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Is it true that $ord_{n}(a)=ord_{n}(\bar{a})$ $\forall n$?

Here, $\bar{a}$ refers to the multiplicative inverse of $a$ modulo $n$ and $ord_{n}(a)$ refers to the multiplicative order of $a$ modulo $n$.

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  • $\begingroup$ Please define the notation that you're using. What does $\bar a$ mean? Does ord${}_n(a)$ mean the order of $a$ (in the multiplicative group) modulo $n$? $\endgroup$ – Omnomnomnom Apr 30 '15 at 1:16
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Yes, it is. Since $a \bar{a}=1$, it follows that for any positive integer $k$ we have $a^k (\bar{a})^k=1$. It follows that $a^k=1$ if and only if $(\bar{a})^k=1$. In particular, if $k$ is the smallest positive integer such that $a^k=1$, then $k$ is the smallest positive integer such that $(\bar{a})^k=1$.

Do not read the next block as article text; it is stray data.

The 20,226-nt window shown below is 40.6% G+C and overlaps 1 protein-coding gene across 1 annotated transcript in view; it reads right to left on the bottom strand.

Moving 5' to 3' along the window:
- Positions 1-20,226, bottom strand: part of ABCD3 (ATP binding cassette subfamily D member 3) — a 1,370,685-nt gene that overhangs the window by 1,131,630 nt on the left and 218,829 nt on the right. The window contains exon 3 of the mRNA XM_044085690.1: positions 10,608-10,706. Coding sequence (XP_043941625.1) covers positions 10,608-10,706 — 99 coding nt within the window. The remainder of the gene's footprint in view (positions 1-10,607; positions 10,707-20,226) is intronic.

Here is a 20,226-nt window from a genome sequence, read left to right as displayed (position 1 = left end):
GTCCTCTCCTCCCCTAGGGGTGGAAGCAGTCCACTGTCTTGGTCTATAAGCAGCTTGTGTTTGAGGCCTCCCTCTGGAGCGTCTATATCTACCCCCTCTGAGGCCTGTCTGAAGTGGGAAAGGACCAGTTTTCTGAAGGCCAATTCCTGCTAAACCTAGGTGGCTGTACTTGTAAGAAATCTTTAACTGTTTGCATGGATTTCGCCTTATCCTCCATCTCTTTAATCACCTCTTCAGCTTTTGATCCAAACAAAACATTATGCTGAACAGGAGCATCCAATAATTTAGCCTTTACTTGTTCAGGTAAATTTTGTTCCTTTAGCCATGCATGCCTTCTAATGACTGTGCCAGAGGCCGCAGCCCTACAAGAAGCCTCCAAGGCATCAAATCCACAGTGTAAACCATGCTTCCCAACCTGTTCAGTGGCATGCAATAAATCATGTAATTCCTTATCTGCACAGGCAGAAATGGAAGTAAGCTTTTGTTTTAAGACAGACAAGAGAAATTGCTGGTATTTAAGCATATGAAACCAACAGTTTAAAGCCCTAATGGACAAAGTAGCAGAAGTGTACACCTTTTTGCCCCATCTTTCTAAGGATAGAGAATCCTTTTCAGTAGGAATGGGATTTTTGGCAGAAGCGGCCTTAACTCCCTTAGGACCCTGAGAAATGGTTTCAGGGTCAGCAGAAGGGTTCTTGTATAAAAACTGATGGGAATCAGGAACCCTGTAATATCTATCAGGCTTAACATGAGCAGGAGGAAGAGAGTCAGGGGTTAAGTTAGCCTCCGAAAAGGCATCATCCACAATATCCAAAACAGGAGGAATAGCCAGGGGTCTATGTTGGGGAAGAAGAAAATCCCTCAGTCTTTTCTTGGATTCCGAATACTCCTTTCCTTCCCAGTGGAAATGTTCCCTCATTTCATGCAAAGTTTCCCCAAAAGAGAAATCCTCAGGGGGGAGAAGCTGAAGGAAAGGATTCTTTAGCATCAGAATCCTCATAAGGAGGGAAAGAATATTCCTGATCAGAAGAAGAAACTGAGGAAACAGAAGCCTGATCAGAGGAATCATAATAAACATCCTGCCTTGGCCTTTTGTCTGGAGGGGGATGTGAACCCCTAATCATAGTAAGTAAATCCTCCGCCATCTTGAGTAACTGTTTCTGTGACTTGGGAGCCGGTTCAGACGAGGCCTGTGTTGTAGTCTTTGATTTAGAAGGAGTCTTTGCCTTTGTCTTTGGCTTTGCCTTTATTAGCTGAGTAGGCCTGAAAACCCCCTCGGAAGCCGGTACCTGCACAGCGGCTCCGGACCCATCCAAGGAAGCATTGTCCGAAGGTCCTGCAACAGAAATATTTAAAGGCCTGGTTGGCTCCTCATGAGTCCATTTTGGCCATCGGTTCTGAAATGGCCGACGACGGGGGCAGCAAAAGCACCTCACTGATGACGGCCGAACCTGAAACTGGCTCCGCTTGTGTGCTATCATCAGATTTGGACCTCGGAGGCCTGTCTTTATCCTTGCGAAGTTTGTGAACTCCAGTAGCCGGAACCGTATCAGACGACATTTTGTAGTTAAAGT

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The answer is yes.

Hint: note that $a^m (\bar a)^n = a^{m-n}$.

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